Britain's Prime Minister Jettisons Poll Tax

IN a bid to restore the waning popularity of his Conservative Party and regain the initiative from the Labour Party opposition, Prime Minister John Major has sunk what his predecessor, Margaret Thatcher, only two years ago called "the flagship of my administration." The poll tax, a highly unpopular local government levy on all adults, is to be replaced by a tax geared to the value of individual properties.

The new measure, which members of the government see as representing a decisive break by Mr. Major with the Thatcher era, received a cordial welcome from Conservatives in the House of Commons on Tuesday, when it was unveiled by Michael Heseltine, the environment secretary.

Mr. Heseltine's role in devising and announcing details of the tax underlined the extent to which Mrs. Thatcher's influence over government policy has evaporated. Heseltine challenged her for the Conservative leadership last November and opened the contest that resulted in the choice of Major as prime minister.

One of Heseltine's main themes in his failed leadership bid was the error Thatcher had made in introducing a tax hated by Conservatives and Labour supporters alike.

Chris Patten, the Conservative Party chairman, greeted the announcement with the comment: "We now have the opportunity to go on the political attack, and we intend to seize it."

Recalling that the Labour opposition had persistently described the poll tax as a fox that they were delighted to shoot at, Mr. Patten added: "We have not only shot the fox - we have buried it six feet under."

Major's chief aim in getting rid of the poll tax was to put an end to the deep divisions within his party, created by a measure that in millions of cases greatly increased the amount adults had to pay for local government services.

Immediately after his election as party leader and prime minister, Major opened up a Conservative lead over Labour in the opinion polls. His popularity was buttressed also by his handling of Britain's part in the Gulf war.

But since Iraq's defeat, the spotlight has fallen on domestic political issues, and Major was accused by the government's opponents of a lack of firm leadership. He has not been helped by unemployment, which has risen above 2 million, and by an economic recession, which the leader of the Institute of Directors said Tuesday was the government's fault.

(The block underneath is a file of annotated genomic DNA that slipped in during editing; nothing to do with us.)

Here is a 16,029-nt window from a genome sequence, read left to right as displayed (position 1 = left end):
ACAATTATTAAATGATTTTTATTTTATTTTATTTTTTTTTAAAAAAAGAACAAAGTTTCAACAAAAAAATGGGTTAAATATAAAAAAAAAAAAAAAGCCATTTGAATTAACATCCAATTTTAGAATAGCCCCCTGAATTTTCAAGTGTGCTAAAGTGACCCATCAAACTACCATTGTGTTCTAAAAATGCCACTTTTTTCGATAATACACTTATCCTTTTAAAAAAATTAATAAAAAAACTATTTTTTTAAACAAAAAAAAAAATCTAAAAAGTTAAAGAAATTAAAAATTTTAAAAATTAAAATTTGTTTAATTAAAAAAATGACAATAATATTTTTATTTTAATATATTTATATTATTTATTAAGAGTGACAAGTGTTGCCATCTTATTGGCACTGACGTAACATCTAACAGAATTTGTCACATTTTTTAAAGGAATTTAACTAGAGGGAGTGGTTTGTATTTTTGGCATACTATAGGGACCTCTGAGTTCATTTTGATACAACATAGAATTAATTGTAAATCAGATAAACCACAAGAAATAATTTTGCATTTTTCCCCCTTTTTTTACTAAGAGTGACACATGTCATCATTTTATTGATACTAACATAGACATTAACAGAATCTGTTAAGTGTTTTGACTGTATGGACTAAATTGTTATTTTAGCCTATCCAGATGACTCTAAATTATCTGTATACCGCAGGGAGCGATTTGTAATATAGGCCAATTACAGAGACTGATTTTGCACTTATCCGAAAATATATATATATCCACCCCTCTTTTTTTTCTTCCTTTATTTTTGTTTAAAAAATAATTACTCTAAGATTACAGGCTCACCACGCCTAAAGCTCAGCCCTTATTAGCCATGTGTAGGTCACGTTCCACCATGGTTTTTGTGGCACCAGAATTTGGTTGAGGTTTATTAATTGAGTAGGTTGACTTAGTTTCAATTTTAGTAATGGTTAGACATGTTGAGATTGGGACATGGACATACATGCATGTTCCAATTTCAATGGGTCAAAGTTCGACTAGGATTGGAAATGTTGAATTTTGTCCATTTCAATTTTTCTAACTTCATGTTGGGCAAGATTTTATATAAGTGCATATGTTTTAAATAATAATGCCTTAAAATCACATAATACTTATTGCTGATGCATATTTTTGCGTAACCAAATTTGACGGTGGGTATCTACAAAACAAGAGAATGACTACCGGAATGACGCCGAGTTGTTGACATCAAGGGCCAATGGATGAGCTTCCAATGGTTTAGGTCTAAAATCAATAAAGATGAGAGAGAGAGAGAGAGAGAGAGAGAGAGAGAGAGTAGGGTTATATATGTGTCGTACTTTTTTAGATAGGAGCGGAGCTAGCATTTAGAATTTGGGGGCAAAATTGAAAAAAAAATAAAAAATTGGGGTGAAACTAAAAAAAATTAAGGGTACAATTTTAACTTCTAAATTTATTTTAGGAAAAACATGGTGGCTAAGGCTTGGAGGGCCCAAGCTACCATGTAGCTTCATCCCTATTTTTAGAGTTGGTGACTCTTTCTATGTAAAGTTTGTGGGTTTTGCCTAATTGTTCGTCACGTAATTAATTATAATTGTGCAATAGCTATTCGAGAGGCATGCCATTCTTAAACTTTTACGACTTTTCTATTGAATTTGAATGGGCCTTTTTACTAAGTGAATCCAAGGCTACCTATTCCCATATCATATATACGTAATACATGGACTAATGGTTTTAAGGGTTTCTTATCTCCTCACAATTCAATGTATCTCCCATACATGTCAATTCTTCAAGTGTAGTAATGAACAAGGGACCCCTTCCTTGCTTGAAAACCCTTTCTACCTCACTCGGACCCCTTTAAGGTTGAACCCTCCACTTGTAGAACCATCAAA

These factors sharply reduced the popularity of the prime minister and the government and raised Labour's hopes of winning the next general election, due to be held in mid-1992 at the latest.

Major, however, is able to point to a drop in inflation of nearly 3 percent since he became prime minister, and this week Norman Lamont, the chancellor of the Exchequer, forecast a recovery in economic output in the second half of this year.

Cecil Parkinson, a former Conservative Party chairman and leading Thatcherite, said he was "very happy" with the decision to replace the poll tax with a charge that would divide properties into seven "bands," according to their capital value. He said he accepted Heseltine's assurance that two out of three households would be better off.

The morning after Heseltine gave details of the new measure, the Conservatives, Labour, and the small Liberal Democrat Party held press conferences aimed at improving their chances of doing well in local government election to be held in England and Wales on May 2.

Neil Kinnock, the Labour leader, said the electorate would not be impressed by a measure that reflected the Conservatives' mood of panic and indecision.

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